Jonathan Guy is a chartered marketer, writer and public speaker with regular blog posts on his website regarding areas of digital marketing. Website Twitter @jonathanmguy.

Saving on the costs of divorce

The Office for National Statistics (ONS) reports a reduction in the number of marriages ending in divorce (from 45 per cent in 2010 to 42 per cent in 2012). However, this still suggests that many of those marrying today may one day find themselves heading to the divorce courts rather than living happily ever after.

The ONS indicates that the statistics are in line with declining marriage rates. It attributes this to the fact that ever more couples now choose to co-habit rather than marry.

With so many marriages still ending up in divorce, demand remains strong for the services of divorce solicitors. Unfortunately, the fees associated with matrimonial matters can be substantial. A survey carried out by Aviva (previously Norwich Union) as far back as 2006 indicated that the legal costs per divorcing party were £1,808, representing an average cost of just under £4,000 when both parties are considered.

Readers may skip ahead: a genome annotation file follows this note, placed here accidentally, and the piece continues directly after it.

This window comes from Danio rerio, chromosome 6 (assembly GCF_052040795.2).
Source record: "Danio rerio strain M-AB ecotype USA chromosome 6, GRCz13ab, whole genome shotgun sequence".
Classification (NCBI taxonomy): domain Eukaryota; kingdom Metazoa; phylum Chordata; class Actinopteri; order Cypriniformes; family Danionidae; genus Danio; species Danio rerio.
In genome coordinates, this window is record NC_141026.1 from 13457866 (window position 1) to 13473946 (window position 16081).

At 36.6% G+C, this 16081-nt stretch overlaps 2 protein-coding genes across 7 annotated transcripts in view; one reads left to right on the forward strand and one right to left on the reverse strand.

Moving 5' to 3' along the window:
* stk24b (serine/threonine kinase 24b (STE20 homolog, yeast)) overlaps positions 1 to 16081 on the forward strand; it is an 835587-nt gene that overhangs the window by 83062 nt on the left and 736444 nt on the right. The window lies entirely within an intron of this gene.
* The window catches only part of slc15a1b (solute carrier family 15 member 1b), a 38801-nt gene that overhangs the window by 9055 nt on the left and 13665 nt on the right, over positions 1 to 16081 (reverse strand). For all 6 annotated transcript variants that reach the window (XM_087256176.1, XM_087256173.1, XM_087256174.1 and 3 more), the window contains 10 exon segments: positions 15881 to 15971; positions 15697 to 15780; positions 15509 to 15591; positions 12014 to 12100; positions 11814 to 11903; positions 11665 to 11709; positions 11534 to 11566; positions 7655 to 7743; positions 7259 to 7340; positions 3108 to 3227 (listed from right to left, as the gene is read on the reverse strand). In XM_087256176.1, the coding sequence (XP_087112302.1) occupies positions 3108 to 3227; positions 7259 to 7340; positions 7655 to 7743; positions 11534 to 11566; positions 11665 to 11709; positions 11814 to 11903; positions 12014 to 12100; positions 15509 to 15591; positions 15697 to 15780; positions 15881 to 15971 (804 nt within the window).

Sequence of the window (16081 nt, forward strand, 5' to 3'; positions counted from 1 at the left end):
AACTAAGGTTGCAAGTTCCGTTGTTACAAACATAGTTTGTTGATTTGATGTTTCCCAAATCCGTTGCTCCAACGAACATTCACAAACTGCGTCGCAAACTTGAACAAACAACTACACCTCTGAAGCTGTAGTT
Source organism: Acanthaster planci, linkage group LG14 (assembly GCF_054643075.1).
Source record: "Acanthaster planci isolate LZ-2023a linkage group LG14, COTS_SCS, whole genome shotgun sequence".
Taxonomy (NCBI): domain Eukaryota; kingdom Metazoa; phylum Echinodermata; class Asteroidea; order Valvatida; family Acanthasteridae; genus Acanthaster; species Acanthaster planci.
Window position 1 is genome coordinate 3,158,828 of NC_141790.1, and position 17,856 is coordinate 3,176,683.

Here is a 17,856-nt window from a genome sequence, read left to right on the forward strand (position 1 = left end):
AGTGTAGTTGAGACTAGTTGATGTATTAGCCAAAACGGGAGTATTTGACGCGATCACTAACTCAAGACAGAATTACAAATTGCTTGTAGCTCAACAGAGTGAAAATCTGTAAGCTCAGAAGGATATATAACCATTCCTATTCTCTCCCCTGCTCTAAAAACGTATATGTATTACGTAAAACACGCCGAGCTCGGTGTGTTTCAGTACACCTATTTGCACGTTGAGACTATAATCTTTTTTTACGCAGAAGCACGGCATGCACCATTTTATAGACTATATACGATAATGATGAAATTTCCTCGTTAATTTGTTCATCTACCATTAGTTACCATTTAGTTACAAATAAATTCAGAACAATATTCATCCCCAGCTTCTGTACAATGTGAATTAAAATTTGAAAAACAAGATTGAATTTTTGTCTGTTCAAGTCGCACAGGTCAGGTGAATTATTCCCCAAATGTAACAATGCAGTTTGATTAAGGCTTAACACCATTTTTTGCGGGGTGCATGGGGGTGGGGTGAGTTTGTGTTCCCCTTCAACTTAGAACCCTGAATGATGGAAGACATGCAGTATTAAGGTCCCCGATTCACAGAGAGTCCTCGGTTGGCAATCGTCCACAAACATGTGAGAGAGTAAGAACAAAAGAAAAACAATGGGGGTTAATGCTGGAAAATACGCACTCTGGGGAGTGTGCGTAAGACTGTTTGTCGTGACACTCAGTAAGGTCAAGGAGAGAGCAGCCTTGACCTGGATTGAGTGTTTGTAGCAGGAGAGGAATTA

Whilst inflation has remained low in the intervening period, stable demand has ensured that legal fees have continued to represent a significant element of the overall cost of the divorce process. This unwelcome financial burden merely adds to the significant stresses associated with marital breakdown, depleting the funds available to the parties when the divorce is complete.

There are, however, a variety of services specifically designed to keep divorce costs to a minimum whilst allowing couples to reach an appropriate agreement. These include DIY divorces and a managed fixed fee service.